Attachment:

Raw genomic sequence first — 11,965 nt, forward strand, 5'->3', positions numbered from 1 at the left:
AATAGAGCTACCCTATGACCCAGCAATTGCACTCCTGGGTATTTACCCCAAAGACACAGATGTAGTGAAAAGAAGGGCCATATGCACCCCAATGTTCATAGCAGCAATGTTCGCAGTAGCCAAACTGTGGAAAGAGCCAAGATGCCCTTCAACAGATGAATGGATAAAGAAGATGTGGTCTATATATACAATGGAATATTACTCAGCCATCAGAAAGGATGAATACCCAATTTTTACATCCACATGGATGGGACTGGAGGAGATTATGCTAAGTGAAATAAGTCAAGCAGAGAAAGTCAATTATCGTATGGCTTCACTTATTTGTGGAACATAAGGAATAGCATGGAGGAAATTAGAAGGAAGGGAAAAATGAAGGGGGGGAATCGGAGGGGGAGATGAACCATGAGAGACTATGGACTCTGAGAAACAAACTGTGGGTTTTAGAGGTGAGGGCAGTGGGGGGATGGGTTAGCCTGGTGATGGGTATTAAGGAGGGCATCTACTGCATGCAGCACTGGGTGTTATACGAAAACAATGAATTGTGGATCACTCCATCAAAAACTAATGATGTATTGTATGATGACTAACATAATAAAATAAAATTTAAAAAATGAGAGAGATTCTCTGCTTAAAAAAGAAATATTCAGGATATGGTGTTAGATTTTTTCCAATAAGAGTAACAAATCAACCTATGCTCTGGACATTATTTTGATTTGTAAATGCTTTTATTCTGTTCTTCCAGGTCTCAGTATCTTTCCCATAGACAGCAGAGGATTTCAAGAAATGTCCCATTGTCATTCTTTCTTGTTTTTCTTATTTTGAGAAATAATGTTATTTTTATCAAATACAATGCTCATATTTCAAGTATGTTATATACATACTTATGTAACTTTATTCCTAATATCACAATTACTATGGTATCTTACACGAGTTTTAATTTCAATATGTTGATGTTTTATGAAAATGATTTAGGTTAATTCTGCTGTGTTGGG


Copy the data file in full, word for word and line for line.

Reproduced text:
Raw genomic sequence first — 11,965 nt, forward strand, 5'->3', positions numbered from 1 at the left:
AATAGAGCTACCCTATGACCCAGCAATTGCACTCCTGGGTATTTACCCCAAAGACACAGATGTAGTGAAAAGAAGGGCCATATGCACCCCAATGTTCATAGCAGCAATGTTCGCAGTAGCCAAACTGTGGAAAGAGCCAAGATGCCCTTCAACAGATGAATGGATAAAGAAGATGTGGTCTATATATACAATGGAATATTACTCAGCCATCAGAAAGGATGAATACCCAATTTTTACATCCACATGGATGGGACTGGAGGAGATTATGCTAAGTGAAATAAGTCAAGCAGAGAAAGTCAATTATCGTATGGCTTCACTTATTTGTGGAACATAAGGAATAGCATGGAGGAAATTAGAAGGAAGGGAAAAATGAAGGGGGGGAATCGGAGGGGGAGATGAACCATGAGAGACTATGGACTCTGAGAAACAAACTGTGGGTTTTAGAGGTGAGGGCAGTGGGGGGATGGGTTAGCCTGGTGATGGGTATTAAGGAGGGCATCTACTGCATGCAGCACTGGGTGTTATACGAAAACAATGAATTGTGGATCACTCCATCAAAAACTAATGATGTATTGTATGATGACTAACATAATAAAATAAAATTTAAAAAATGAGAGAGATTCTCTGCTTAAAAAAGAAATATTCAGGATATGGTGTTAGATTTTTTCCAATAAGAGTAACAAATCAACCTATGCTCTGGACATTATTTTGATTTGTAAATGCTTTTATTCTGTTCTTCCAGGTCTCAGTATCTTTCCCATAGACAGCAGAGGATTTCAAGAAATGTCCCATTGTCATTCTTTCTTGTTTTTCTTATTTTGAGAAATAATGTTATTTTTATCAAATACAATGCTCATATTTCAAGTATGTTATATACATACTTATGTAACTTTATTCCTAATATCACAATTACTATGGTATCTTACACGAGTTTTAATTTCAATATGTTGATGTTTTATGAAAATGATTTAGGTTAATTCTGCTGTGTTGGG